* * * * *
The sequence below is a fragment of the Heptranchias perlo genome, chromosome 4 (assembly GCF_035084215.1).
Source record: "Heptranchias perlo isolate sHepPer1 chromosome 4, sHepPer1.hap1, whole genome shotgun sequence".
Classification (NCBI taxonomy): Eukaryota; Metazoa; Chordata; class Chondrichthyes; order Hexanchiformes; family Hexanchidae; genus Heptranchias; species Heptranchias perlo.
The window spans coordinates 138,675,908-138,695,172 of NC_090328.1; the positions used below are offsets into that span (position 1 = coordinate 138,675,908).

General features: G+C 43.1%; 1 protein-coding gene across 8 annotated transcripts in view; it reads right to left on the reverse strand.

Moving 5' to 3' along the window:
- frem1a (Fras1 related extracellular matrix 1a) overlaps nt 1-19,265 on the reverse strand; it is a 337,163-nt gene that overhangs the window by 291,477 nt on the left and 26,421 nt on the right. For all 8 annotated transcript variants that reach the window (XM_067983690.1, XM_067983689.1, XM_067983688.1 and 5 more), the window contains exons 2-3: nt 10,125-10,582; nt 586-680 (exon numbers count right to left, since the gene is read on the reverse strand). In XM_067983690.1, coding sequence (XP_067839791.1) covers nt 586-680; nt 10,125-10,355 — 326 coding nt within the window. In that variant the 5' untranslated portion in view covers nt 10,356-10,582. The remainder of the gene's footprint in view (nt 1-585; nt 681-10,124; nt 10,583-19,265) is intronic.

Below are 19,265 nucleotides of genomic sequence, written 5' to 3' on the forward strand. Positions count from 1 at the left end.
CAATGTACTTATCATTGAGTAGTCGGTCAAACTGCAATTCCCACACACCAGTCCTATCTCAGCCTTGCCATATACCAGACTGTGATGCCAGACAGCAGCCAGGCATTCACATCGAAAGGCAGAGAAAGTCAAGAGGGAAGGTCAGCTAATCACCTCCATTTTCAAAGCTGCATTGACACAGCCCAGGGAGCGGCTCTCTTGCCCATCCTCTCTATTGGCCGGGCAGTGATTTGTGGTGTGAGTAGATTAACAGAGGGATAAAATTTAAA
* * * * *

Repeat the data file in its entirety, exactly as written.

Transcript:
The sequence below is a fragment of the Heptranchias perlo genome, chromosome 4 (assembly GCF_035084215.1).
Source record: "Heptranchias perlo isolate sHepPer1 chromosome 4, sHepPer1.hap1, whole genome shotgun sequence".
Classification (NCBI taxonomy): Eukaryota; Metazoa; Chordata; class Chondrichthyes; order Hexanchiformes; family Hexanchidae; genus Heptranchias; species Heptranchias perlo.
The window spans coordinates 138,675,908-138,695,172 of NC_090328.1; the positions used below are offsets into that span (position 1 = coordinate 138,675,908).

General features: G+C 43.1%; 1 protein-coding gene across 8 annotated transcripts in view; it reads right to left on the reverse strand.

Moving 5' to 3' along the window:
- frem1a (Fras1 related extracellular matrix 1a) overlaps nt 1-19,265 on the reverse strand; it is a 337,163-nt gene that overhangs the window by 291,477 nt on the left and 26,421 nt on the right. For all 8 annotated transcript variants that reach the window (XM_067983690.1, XM_067983689.1, XM_067983688.1 and 5 more), the window contains exons 2-3: nt 10,125-10,582; nt 586-680 (exon numbers count right to left, since the gene is read on the reverse strand). In XM_067983690.1, coding sequence (XP_067839791.1) covers nt 586-680; nt 10,125-10,355 — 326 coding nt within the window. In that variant the 5' untranslated portion in view covers nt 10,356-10,582. The remainder of the gene's footprint in view (nt 1-585; nt 681-10,124; nt 10,583-19,265) is intronic.

Below are 19,265 nucleotides of genomic sequence, written 5' to 3' on the forward strand. Positions count from 1 at the left end.
CAATGTACTTATCATTGAGTAGTCGGTCAAACTGCAATTCCCACACACCAGTCCTATCTCAGCCTTGCCATATACCAGACTGTGATGCCAGACAGCAGCCAGGCATTCACATCGAAAGGCAGAGAAAGTCAAGAGGGAAGGTCAGCTAATCACCTCCATTTTCAAAGCTGCATTGACACAGCCCAGGGAGCGGCTCTCTTGCCCATCCTCTCTATTGGCCGGGCAGTGATTTGTGGTGTGAGTAGATTAACAGAGGGATAAAATTTAAA